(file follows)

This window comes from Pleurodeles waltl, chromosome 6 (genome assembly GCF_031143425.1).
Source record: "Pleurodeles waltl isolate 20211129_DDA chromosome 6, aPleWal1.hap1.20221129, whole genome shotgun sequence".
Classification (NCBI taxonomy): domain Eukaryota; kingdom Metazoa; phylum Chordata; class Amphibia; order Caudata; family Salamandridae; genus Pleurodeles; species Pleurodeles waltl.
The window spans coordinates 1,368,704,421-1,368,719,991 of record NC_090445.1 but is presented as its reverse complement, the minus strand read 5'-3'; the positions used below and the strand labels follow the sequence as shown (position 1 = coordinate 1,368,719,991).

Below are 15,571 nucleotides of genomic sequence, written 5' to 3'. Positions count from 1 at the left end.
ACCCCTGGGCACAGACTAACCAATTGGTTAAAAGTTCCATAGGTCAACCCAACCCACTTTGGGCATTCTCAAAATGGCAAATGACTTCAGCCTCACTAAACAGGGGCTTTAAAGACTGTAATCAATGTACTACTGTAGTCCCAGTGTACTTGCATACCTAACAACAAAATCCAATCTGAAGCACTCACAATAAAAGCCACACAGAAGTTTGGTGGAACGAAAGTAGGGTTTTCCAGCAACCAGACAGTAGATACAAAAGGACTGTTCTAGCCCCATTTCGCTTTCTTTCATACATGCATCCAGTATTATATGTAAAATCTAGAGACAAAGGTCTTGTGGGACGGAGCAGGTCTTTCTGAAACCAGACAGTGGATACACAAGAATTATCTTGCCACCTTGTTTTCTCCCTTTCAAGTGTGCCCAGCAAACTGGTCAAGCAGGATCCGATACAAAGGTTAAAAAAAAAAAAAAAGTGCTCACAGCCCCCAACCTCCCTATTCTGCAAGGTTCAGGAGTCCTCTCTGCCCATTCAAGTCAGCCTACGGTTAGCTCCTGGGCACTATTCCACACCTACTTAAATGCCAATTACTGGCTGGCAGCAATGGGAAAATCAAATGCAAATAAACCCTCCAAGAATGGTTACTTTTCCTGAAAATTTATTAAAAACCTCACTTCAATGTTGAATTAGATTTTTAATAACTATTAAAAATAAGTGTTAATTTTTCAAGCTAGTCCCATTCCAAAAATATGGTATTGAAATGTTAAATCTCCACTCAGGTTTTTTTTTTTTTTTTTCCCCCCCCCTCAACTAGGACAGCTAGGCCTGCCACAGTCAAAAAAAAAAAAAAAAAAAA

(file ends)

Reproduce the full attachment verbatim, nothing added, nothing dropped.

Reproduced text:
This window comes from Pleurodeles waltl, chromosome 6 (genome assembly GCF_031143425.1).
Source record: "Pleurodeles waltl isolate 20211129_DDA chromosome 6, aPleWal1.hap1.20221129, whole genome shotgun sequence".
Classification (NCBI taxonomy): domain Eukaryota; kingdom Metazoa; phylum Chordata; class Amphibia; order Caudata; family Salamandridae; genus Pleurodeles; species Pleurodeles waltl.
The window spans coordinates 1,368,704,421-1,368,719,991 of record NC_090445.1 but is presented as its reverse complement, the minus strand read 5'-3'; the positions used below and the strand labels follow the sequence as shown (position 1 = coordinate 1,368,719,991).

Below are 15,571 nucleotides of genomic sequence, written 5' to 3'. Positions count from 1 at the left end.
ACCCCTGGGCACAGACTAACCAATTGGTTAAAAGTTCCATAGGTCAACCCAACCCACTTTGGGCATTCTCAAAATGGCAAATGACTTCAGCCTCACTAAACAGGGGCTTTAAAGACTGTAATCAATGTACTACTGTAGTCCCAGTGTACTTGCATACCTAACAACAAAATCCAATCTGAAGCACTCACAATAAAAGCCACACAGAAGTTTGGTGGAACGAAAGTAGGGTTTTCCAGCAACCAGACAGTAGATACAAAAGGACTGTTCTAGCCCCATTTCGCTTTCTTTCATACATGCATCCAGTATTATATGTAAAATCTAGAGACAAAGGTCTTGTGGGACGGAGCAGGTCTTTCTGAAACCAGACAGTGGATACACAAGAATTATCTTGCCACCTTGTTTTCTCCCTTTCAAGTGTGCCCAGCAAACTGGTCAAGCAGGATCCGATACAAAGGTTAAAAAAAAAAAAAAAGTGCTCACAGCCCCCAACCTCCCTATTCTGCAAGGTTCAGGAGTCCTCTCTGCCCATTCAAGTCAGCCTACGGTTAGCTCCTGGGCACTATTCCACACCTACTTAAATGCCAATTACTGGCTGGCAGCAATGGGAAAATCAAATGCAAATAAACCCTCCAAGAATGGTTACTTTTCCTGAAAATTTATTAAAAACCTCACTTCAATGTTGAATTAGATTTTTAATAACTATTAAAAATAAGTGTTAATTTTTCAAGCTAGTCCCATTCCAAAAATATGGTATTGAAATGTTAAATCTCCACTCAGGTTTTTTTTTTTTTTTTTCCCCCCCCCTCAACTAGGACAGCTAGGCCTGCCACAGTCAAAAAAAAAAAAAAAAAAAA